The editoral coverage of this set is huge, and I’m just obsessed with the sleek design. If you love modern flatware, you should also check out the Cutipol Goa set – which was carried very briefly at Crate & Barrel. Here’s a piece on Cutipol love from Julie Carlson at Remodelista (one of my absolute fave blogs) and a piece on their Goa set from Real Simple (possibly my fave print title).
Before the Jugofresh and all the Ferraris, Sunset Harbour was the junkyard of South Beach. It housed its mini-storage, auto repair shops, and the bane of every Miami Beach resident: its tow-yards.
Fast forward past a decade of outright gentrification, and Sunset Harbour is the playground of the Sunset Harbour Yacht Club and residents of Sunset Islands, which is to say – the megarich. Nevertheless, one holdover of a seedier era remains, and almost nightly, residents are awakened to car alarms from Tremont Towing, terrorizing Sunset Harbour with noise pollution, overzealous property seizure, and political corruption which ensures this banana republic institution continues uninterrupted.
Enter the Miami New Times. The New Times is both the best source of journalism in Miami and evidently the only one which can afford a copyeditor…ahem Miami Herald! The New Times, which recently published a monumental story exposing the city’s doping clinics for professional baseball players, has opened a sincere dialogue about this blight on Miami Beach: its towing companies. My only criticism of this piece is that the author incorrectly uses the term monopoly throughout much of its cover-story article, when the accurate term is truly a biopoly between Tremont Towing and Beach Towing.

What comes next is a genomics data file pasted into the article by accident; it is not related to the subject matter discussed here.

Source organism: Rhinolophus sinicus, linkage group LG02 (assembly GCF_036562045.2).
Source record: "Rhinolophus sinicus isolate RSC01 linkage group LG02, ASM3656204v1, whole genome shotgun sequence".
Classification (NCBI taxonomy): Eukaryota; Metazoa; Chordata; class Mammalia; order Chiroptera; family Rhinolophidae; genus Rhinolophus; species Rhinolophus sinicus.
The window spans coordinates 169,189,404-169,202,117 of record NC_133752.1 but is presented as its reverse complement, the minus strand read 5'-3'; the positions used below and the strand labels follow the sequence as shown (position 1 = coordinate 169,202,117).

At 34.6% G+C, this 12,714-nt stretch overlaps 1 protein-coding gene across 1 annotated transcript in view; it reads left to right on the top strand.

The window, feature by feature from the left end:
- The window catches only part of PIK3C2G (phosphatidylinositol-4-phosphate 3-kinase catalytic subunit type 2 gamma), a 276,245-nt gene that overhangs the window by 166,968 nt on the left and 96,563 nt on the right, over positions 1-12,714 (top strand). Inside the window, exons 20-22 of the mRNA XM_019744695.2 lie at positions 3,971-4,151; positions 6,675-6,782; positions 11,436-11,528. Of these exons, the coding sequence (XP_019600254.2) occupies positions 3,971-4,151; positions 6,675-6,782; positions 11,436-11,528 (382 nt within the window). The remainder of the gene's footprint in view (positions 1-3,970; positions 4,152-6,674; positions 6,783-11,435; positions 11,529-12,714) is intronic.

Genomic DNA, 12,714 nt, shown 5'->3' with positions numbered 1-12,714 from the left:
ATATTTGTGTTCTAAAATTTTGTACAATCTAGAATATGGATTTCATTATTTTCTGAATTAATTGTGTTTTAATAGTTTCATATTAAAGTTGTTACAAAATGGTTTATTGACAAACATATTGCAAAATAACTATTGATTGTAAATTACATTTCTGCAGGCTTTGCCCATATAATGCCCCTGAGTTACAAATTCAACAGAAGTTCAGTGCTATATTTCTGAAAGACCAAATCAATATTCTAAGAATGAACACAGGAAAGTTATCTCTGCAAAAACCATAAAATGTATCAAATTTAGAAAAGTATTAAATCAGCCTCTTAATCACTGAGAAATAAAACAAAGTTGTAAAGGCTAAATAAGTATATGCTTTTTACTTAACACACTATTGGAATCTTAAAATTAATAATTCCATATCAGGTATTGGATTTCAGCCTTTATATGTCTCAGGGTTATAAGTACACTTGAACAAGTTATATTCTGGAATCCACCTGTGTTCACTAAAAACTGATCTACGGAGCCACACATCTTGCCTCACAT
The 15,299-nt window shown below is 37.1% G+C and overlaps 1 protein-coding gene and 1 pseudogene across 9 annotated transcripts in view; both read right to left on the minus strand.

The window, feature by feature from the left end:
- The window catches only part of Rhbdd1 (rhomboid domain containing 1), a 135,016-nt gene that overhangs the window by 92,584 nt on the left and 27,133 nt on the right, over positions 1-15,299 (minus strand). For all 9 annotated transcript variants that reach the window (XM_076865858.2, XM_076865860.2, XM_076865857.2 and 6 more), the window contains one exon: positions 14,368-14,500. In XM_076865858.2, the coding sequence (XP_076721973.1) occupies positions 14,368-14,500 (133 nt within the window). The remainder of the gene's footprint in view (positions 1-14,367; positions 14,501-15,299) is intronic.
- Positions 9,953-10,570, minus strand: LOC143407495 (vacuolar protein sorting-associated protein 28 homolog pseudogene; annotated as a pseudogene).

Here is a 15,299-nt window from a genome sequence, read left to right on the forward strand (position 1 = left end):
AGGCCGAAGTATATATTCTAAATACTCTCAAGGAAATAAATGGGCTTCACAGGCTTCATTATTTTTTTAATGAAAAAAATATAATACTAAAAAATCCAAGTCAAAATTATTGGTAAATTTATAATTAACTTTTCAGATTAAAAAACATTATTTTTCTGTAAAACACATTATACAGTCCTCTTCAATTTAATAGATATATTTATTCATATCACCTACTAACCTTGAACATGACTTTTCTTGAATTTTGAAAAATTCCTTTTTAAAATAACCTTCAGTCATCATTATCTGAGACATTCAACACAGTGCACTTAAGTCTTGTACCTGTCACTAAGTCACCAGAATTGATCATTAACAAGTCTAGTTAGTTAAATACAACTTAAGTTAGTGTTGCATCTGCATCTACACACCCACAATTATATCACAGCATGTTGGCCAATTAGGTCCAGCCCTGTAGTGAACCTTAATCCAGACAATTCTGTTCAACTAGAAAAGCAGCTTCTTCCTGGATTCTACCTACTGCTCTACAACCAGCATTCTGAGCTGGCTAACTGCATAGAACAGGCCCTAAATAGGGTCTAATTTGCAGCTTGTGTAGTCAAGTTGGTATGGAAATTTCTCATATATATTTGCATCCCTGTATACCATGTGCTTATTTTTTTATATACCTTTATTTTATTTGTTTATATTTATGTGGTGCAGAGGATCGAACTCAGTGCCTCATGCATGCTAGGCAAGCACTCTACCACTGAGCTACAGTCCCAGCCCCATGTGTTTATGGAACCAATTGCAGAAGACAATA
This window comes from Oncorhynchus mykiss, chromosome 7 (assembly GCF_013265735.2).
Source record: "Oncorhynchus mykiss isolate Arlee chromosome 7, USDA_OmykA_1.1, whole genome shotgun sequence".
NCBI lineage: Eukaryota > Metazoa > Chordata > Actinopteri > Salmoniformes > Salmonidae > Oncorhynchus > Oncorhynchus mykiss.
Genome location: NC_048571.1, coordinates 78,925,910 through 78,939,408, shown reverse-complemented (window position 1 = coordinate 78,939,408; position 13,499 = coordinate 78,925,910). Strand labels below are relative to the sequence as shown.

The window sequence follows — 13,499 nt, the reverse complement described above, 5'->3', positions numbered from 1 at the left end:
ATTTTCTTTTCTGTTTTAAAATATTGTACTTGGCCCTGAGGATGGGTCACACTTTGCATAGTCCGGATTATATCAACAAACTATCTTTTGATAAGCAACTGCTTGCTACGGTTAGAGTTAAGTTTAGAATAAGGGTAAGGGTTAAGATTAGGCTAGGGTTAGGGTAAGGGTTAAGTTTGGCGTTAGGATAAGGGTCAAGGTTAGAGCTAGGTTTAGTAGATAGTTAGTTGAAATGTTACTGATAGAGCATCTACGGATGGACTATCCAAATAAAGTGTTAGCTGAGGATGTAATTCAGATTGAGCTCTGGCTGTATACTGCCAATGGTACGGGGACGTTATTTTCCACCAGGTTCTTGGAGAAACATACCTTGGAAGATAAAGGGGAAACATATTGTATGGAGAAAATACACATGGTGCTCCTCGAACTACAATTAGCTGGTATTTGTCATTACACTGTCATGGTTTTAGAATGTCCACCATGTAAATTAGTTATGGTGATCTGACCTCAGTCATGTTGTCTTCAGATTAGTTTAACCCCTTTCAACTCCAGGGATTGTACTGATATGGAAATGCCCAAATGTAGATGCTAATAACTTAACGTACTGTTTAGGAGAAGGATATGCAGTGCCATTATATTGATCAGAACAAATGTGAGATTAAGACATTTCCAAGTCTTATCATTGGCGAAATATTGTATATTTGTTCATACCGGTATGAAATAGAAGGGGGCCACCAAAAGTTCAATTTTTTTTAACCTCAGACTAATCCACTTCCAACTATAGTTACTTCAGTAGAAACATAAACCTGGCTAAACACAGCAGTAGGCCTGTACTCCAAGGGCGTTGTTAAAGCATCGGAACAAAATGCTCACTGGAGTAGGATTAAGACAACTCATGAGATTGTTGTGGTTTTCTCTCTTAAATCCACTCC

Memorable snippits include thsi quote from local Miami Beach councilman Jonah Wolfson:
Wolfson vehemently denies doing favors for Beach and Tremont even though both firms supported his wife’s judicial campaign. “Because we’re talking about the tow companies, you want to make it salacious,” he says. “My response to asking me if political contributions had something to do with my vote is, ‘Go fuck yourself.’ ”
Classy. Here’s a link to the whole piece from the Miami New Times.